The Use of a Dexamethasone-inducible System to Synchronize Xa21 Expression to Study Rice Immunity   

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Original research article

A brief version of this protocol appeared in:
Journal of Plant Biology
Feb 2012


Inducible gene expression systems offer researchers the opportunity to synchronize target gene expression at particular developmental stages and in particular tissues. The glucocorticoid receptor (GR), a vertebrate steroid receptor, has been well adopted for this purpose in plants. To generate steroid-inducible plants, a construct of GAL4-binding domain-VP16 activation domain-GR fusion (GVG) with the target gene under the control of upstream activation sequence (UAS) has been developed and extensively used in plant research.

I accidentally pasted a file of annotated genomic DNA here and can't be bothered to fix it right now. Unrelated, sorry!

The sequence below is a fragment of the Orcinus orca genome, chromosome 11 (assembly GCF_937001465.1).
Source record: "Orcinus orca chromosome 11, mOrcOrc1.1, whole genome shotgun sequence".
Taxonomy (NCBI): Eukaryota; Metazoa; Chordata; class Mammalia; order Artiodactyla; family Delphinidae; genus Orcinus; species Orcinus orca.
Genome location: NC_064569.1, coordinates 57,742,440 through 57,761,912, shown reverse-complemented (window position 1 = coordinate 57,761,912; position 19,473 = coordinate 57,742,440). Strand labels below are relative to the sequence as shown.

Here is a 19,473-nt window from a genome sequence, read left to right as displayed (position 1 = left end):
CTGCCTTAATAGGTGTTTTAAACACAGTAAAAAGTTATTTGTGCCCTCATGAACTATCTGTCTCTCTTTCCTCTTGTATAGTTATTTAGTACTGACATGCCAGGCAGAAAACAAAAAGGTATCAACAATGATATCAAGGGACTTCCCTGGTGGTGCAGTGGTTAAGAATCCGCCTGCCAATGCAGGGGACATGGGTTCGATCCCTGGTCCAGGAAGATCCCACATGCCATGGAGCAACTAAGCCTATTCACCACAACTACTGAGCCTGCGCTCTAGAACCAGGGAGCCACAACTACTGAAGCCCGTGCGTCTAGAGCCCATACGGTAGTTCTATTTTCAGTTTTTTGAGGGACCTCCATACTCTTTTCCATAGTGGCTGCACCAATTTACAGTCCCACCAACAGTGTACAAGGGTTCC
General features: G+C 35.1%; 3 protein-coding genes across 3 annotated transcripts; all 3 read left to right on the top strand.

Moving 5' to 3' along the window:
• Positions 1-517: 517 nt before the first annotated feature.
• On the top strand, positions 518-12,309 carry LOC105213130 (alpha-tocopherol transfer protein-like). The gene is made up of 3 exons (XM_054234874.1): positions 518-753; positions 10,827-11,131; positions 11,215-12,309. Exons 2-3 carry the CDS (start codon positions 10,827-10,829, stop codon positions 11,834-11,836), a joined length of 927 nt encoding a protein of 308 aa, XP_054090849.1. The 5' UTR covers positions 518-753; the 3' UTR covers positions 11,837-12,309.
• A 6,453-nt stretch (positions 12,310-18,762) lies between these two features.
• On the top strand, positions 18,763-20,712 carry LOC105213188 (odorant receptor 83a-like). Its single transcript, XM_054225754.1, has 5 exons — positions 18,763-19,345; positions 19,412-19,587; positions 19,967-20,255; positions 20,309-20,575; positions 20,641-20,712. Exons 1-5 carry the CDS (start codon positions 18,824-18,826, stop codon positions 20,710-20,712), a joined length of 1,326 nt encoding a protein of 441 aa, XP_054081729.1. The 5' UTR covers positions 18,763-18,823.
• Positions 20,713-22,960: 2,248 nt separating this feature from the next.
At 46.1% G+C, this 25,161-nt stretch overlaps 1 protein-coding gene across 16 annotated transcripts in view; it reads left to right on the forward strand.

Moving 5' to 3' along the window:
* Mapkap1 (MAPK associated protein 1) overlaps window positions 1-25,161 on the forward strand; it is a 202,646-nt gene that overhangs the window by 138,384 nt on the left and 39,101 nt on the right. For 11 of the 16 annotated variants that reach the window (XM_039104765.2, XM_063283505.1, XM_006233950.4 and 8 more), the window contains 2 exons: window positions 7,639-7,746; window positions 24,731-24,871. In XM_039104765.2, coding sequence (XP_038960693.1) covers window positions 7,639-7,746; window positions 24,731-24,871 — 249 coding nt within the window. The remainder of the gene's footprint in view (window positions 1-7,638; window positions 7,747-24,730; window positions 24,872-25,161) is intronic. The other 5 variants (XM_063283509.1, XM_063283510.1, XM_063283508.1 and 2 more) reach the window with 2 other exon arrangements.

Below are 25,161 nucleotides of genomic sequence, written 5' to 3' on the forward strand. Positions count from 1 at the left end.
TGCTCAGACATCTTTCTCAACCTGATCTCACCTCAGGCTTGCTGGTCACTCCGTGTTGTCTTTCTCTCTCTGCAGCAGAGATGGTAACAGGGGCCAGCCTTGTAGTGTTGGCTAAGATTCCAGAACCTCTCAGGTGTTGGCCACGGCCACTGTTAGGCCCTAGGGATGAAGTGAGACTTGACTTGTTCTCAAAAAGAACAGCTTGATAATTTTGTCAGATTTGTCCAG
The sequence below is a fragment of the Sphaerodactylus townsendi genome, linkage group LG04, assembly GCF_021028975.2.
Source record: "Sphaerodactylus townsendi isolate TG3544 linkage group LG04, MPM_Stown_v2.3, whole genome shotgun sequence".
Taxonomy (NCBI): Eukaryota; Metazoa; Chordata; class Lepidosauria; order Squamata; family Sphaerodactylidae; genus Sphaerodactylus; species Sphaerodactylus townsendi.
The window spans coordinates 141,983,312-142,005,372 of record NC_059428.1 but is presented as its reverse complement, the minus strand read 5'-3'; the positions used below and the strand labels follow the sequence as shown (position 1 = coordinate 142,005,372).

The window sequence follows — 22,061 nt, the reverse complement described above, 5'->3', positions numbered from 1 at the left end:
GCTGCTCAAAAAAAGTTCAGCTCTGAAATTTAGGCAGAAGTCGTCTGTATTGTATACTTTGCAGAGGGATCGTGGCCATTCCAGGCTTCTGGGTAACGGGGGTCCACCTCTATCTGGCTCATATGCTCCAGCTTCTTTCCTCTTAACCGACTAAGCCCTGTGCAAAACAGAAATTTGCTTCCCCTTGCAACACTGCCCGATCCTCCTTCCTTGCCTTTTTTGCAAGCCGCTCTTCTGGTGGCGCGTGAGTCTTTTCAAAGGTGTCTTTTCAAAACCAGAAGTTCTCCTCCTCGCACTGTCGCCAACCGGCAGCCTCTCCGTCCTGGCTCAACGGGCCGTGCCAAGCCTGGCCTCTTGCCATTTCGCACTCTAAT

Immune receptors perceive conserved molecular patterns secreted by pathogens and initiate robust immune responses. The rice immune receptor, XA21, recognizes a molecular pattern highly conserved in all sequenced genomes of Xanthomonas, and confers robust resistance to X. oryzae pv. oryzae (Xoo). However, identifying genes downstream of XA21 has been hindered because of the restrained lesion and thus limited defense response region in the plants expressing Xa21. Inducible expression allows for a synchronized immune response across a large amount of rice tissue, well suited for studying XA21-mediated immunity by genome-wide approaches such as transcriptomics and proteomics. In this protocol, we describe the use of this GVG system to synchronize Xa21 expression.

Keywords: Dexamethasone, Xa21-mediated immunity, Xanthomonas oryzae pv. oryzae, Glucocorticoid receptor

Copyright: © 2015 The Authors; exclusive licensee Bio-protocol LLC.
How to cite: Caddell, D. F., Wei, T., Park, C. and Ronald, P. C. (2015). The Use of a Dexamethasone-inducible System to Synchronize Xa21 Expression to Study Rice Immunity. Bio-protocol 5(9): e1468. DOI: 10.21769/BioProtoc.1468.

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